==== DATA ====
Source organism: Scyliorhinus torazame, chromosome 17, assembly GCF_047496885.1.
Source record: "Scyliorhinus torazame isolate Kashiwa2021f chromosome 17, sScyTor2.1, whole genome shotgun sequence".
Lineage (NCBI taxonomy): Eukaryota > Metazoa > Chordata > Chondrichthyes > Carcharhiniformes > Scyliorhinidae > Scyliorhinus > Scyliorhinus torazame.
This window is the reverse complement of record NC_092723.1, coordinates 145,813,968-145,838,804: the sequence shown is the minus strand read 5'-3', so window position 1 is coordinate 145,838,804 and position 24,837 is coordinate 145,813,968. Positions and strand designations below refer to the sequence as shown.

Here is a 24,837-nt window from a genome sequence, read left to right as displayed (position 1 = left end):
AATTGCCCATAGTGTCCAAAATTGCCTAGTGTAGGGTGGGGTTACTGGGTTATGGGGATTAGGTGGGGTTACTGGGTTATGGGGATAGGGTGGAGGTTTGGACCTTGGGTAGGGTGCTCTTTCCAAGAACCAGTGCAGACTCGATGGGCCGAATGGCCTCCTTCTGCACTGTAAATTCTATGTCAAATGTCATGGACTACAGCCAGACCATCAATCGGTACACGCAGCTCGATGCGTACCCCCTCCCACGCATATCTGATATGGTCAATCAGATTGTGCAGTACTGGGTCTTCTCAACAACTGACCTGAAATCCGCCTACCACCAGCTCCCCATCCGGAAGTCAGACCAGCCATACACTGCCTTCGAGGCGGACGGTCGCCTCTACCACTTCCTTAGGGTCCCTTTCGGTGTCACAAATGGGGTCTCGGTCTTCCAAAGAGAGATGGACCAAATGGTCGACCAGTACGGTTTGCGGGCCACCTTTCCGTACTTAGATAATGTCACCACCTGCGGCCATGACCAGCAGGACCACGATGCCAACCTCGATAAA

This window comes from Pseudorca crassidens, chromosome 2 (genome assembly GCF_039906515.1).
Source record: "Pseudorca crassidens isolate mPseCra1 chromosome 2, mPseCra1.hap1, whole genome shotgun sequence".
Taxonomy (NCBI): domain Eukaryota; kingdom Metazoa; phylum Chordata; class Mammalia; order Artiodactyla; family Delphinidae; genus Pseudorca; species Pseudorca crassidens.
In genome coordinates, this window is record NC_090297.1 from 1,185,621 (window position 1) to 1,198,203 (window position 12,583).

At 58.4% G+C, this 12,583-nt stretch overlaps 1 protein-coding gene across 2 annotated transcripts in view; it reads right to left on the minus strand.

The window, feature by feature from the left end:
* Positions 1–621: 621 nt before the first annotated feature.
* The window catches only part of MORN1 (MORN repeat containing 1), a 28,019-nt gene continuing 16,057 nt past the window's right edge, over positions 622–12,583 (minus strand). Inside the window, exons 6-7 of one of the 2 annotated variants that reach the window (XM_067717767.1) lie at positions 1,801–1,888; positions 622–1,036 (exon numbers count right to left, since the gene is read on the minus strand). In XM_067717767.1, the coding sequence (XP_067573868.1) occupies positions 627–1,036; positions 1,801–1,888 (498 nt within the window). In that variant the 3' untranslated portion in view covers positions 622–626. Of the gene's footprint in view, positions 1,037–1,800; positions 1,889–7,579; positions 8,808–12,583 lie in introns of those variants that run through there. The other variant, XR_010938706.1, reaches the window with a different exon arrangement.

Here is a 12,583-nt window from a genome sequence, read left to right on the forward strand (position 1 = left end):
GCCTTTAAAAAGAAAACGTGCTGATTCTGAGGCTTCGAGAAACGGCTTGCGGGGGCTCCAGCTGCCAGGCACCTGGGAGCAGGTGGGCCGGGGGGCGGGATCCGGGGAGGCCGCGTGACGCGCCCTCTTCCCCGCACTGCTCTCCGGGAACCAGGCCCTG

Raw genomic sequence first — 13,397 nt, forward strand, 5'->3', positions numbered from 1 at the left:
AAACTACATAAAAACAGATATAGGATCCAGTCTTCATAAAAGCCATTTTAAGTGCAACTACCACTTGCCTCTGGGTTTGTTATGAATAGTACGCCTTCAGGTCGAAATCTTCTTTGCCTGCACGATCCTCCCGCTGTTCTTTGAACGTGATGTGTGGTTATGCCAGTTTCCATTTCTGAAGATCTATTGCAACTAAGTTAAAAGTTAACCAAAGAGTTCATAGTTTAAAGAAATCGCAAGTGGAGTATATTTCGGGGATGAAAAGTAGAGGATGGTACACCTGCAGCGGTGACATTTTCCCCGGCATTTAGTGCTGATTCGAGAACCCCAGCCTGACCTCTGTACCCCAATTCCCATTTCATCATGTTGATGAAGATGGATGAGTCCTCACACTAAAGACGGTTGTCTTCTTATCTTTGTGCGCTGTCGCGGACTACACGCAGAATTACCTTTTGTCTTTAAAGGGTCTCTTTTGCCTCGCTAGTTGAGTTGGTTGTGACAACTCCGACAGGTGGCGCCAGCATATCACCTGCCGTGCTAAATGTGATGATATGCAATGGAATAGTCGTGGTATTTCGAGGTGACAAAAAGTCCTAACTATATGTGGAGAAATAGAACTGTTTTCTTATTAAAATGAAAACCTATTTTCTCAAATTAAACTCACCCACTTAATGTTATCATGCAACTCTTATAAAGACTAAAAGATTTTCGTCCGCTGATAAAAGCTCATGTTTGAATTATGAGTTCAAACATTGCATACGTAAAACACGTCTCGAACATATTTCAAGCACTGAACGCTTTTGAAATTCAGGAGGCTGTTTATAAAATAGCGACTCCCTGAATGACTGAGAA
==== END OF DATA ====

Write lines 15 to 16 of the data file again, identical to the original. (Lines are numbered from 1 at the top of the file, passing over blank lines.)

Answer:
Here is a 12,583-nt window from a genome sequence, read left to right on the forward strand (position 1 = left end):
GCCTTTAAAAAGAAAACGTGCTGATTCTGAGGCTTCGAGAAACGGCTTGCGGGGGCTCCAGCTGCCAGGCACCTGGGAGCAGGTGGGCCGGGGGGCGGGATCCGGGGAGGCCGCGTGACGCGCCCTCTTCCCCGCACTGCTCTCCGGGAACCAGGCCCTG